Committees are groups of Members appointed to investigate, debate, and report on legislation. While they are not mentioned in the Constitution, committees have become an important part of the legislative process since their introduction during the first Congress in 1789. Created to help Members organize their work, committees were temporary in those early Congresses. Over time, the amount of legislation considered by the U.S. House of Representatives increased and committees became a permanent way for Members to divide their work.
There are five different types of committees—standing committees, subcommittees, select committees, joint committees, and the Committee of the Whole.
The most common type of committee, standing committees consider bills and other legislation that is before the U.S. House of Representatives. When a bill is introduced on the House floor, it is assigned a bill number and sent to a standing committee by the Speaker of the House. There are currently 20 standing committees, each covering a different area of public policy. A complete list of committees is available on the Office of the Clerk website.
While in committee, a bill is reviewed, researched, and revised. Committee members may hold a committee hearing to receive testimony and view evidence to gather as much information as possible about the bill. Once the committee members are satisfied with the bill, they vote on whether or not to report it to the House floor for consideration by the full U.S. House of Representatives.
Each Member, Delegate, and Resident Commissioner in the U.S. House of Representatives serves on two standing committees. Committee assignments are given at the start of each new Congress. Members can request to serve on specific committees. Returning Members usually keep their committee assignments from the previous Congress because they have expertise and seniority.
A special “committee on committees” matches the Members’ requests with the available committee positions. These assignments are approved by the majority and minority parties before being brought before the full Chamber for approval. Once assigned to a committee, Members must develop expertise in the committee’s content area, vote on motions, prepare and vote on amendments, decide whether or not to report bills to the House floor, and write committee reports and studies.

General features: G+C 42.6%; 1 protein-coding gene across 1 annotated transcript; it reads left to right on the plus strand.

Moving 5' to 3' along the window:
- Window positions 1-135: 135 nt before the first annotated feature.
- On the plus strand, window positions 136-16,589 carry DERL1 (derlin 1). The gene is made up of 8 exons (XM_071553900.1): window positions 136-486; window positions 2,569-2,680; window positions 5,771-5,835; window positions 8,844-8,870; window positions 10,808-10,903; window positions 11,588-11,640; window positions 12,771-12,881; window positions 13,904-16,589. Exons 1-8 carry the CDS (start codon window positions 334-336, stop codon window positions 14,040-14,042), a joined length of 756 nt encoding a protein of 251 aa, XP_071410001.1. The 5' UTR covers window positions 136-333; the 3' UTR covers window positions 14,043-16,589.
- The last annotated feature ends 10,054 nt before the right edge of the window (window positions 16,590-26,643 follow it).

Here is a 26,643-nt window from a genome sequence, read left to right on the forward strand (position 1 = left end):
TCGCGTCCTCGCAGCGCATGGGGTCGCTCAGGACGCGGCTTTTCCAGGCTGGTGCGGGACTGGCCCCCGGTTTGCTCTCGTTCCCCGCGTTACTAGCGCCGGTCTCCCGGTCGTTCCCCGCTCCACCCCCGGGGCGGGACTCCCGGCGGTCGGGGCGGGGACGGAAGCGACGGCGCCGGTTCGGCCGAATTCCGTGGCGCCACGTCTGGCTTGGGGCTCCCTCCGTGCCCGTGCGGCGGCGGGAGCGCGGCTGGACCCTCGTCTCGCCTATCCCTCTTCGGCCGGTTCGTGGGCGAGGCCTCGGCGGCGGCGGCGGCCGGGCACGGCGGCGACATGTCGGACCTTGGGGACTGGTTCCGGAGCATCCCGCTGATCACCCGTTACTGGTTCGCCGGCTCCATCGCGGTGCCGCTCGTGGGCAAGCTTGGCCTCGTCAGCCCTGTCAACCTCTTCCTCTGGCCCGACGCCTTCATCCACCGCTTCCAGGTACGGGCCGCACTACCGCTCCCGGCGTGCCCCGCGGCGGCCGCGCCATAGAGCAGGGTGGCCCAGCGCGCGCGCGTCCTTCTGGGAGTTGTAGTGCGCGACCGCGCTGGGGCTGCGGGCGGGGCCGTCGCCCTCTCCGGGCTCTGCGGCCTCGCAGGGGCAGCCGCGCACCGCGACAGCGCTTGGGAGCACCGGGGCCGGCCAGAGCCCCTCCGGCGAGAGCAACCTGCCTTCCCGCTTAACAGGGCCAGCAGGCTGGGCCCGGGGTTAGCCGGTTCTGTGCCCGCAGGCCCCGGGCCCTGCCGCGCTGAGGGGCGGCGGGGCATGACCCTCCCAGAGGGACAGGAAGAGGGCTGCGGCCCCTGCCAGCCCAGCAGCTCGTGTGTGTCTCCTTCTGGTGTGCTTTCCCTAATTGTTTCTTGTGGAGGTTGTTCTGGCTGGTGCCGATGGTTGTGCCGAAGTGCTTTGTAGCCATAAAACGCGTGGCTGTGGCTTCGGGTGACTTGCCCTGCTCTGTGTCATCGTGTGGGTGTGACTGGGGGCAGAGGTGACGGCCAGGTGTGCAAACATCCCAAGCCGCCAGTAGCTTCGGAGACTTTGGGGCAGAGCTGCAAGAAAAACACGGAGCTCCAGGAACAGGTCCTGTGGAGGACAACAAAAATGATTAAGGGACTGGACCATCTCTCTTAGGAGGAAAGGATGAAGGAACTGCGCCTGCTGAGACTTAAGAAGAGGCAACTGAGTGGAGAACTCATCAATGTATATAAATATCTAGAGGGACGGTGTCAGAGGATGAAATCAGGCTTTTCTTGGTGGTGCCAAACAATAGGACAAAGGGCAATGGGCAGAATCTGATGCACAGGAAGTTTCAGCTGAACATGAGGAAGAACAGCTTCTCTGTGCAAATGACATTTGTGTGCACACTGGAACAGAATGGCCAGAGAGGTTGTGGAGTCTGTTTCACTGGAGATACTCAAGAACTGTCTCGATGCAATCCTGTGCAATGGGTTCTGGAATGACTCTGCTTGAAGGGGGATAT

Many committees, usually standing committees, have smaller subcommittees within them. The members of these subcommittees have expertise in a specific part of a committee’s area of public policy. Like standing committees, subcommittees hold hearings, conduct research, and revise bills. Subcommittees report bills back to the full committee rather than the House floor.
Select committees are temporary committees created with a timeline to complete a specific task, like investigating government activity. Rather than researching and reporting bills to the House floor, they research specific issues or oversee government agencies. These guidelines don’t apply to all select committees, however.
The House Permanent Select Committee on Intelligence was established on July 14, 1977 to oversee the CIA, National Security Agency, Department of Defense, Department of Justice, FBI, and Treasury—and it still exists today. Also unlike other select committees, it considers bills and reports them back to the House floor.
Joint committees include Members from both the U.S. House of Representatives and the U.S. Senate. Joint committees debate and report on matters concerning the Congress rather than issues of public policy. Because they consider only matters affecting the Congress, such as organizing the Presidential Inauguration ceremonies, they do not consider legislation or report on legislation to either the U.S. House of Representatives or the U.S. Senate.
Committee of the Whole
The Committee is a way to move legislation through to the House floor for a vote quickly. The Committee of the Whole is able to debate bills more efficiently than the full U.S. House of Representatives because it requires a smaller quorum—only 100 members versus the 218 required of the full House.
The U.S. House of Representatives resolves to the Committee of the Whole when the Speaker of the House passes a resolution setting the guidelines for considering the bill before it. The Committee of the Whole debates the bill, then rises and reports its activities to the U.S. House of Representatives, which then votes on the legislation.